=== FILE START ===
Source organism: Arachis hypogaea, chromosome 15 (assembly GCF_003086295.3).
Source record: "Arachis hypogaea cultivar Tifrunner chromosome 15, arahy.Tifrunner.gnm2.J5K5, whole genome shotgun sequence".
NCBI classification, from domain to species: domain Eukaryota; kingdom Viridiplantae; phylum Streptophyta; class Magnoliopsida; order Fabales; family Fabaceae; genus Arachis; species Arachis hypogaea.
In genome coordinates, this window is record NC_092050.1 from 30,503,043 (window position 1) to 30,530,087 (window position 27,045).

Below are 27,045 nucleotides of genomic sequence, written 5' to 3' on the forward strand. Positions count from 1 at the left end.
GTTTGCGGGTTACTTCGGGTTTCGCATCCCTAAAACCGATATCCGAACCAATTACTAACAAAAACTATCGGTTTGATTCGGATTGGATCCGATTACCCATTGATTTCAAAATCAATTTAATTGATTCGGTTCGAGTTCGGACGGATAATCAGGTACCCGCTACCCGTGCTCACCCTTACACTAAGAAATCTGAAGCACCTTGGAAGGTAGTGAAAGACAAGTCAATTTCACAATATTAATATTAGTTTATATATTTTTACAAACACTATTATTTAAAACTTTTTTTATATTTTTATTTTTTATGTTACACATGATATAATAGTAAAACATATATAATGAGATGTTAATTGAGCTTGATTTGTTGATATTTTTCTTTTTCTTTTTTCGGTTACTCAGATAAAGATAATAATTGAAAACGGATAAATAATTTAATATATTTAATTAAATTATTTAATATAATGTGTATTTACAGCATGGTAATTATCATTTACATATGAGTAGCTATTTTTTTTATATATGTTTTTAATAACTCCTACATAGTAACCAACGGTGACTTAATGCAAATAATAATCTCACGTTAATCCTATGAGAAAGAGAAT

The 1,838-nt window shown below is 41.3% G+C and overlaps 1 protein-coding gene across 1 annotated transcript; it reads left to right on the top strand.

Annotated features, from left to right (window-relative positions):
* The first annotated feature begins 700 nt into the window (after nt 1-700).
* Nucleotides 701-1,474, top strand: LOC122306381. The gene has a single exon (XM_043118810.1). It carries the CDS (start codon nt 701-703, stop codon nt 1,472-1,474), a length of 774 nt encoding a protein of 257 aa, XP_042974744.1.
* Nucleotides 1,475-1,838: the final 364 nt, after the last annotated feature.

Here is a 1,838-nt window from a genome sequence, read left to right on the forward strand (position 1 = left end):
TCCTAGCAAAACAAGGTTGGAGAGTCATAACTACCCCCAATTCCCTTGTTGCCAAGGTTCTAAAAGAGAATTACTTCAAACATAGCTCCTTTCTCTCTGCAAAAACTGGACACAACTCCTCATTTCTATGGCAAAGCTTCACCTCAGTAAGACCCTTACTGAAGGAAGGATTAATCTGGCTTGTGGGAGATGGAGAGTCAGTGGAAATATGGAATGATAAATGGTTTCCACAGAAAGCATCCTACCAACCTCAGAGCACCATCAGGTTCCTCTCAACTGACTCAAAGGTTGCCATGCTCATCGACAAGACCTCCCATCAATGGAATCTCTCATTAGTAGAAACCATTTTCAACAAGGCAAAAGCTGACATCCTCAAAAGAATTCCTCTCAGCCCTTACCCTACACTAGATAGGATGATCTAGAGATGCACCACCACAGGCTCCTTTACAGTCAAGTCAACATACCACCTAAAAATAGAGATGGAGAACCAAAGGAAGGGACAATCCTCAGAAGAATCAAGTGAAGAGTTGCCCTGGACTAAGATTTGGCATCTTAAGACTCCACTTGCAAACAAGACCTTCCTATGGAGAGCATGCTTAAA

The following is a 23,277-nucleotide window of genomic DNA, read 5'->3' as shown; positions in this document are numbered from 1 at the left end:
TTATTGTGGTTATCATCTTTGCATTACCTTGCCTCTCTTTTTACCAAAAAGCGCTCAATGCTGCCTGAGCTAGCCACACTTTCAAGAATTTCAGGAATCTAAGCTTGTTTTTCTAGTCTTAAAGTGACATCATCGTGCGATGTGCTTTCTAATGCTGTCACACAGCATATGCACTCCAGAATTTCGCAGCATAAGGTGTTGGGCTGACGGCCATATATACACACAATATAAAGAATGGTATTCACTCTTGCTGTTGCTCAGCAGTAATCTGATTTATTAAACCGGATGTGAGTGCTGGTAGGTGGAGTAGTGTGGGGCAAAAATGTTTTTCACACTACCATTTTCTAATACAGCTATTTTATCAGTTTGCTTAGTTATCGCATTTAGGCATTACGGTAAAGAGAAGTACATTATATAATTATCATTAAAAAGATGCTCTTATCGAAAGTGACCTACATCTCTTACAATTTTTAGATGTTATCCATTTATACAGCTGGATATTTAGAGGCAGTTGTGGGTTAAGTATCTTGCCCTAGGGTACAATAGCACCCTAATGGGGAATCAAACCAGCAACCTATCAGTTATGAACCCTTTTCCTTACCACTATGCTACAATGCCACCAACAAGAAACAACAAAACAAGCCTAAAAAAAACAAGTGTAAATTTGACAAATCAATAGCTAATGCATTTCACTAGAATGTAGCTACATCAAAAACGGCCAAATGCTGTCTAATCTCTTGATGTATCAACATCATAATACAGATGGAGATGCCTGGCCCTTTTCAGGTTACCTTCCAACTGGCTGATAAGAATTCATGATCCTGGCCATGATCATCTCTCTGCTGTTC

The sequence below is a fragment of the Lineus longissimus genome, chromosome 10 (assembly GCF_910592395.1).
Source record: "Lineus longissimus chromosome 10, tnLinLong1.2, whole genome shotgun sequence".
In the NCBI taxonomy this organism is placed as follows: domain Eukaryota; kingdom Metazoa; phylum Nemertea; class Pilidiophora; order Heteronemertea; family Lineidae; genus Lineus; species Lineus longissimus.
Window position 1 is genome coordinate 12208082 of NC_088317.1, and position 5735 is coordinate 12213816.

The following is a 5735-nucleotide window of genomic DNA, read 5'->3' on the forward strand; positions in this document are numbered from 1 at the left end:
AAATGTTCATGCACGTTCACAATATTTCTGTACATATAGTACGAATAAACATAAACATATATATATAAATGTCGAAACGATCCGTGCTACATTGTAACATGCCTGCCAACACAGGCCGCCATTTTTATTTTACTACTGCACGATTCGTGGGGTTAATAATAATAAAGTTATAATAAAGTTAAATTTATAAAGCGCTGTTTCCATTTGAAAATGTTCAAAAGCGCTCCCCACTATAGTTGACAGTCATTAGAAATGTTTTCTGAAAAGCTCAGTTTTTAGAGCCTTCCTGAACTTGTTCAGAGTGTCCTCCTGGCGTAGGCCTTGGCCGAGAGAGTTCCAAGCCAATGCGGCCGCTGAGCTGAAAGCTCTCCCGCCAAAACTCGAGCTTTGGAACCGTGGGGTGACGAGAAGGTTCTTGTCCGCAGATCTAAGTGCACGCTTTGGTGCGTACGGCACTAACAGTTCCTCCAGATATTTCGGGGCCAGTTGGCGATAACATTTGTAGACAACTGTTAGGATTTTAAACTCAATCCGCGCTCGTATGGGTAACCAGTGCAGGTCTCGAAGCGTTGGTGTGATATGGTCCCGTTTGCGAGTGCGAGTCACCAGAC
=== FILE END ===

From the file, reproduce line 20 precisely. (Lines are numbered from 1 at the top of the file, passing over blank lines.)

The following is a 5735-nucleotide window of genomic DNA, read 5'->3' on the forward strand; positions in this document are numbered from 1 at the left end: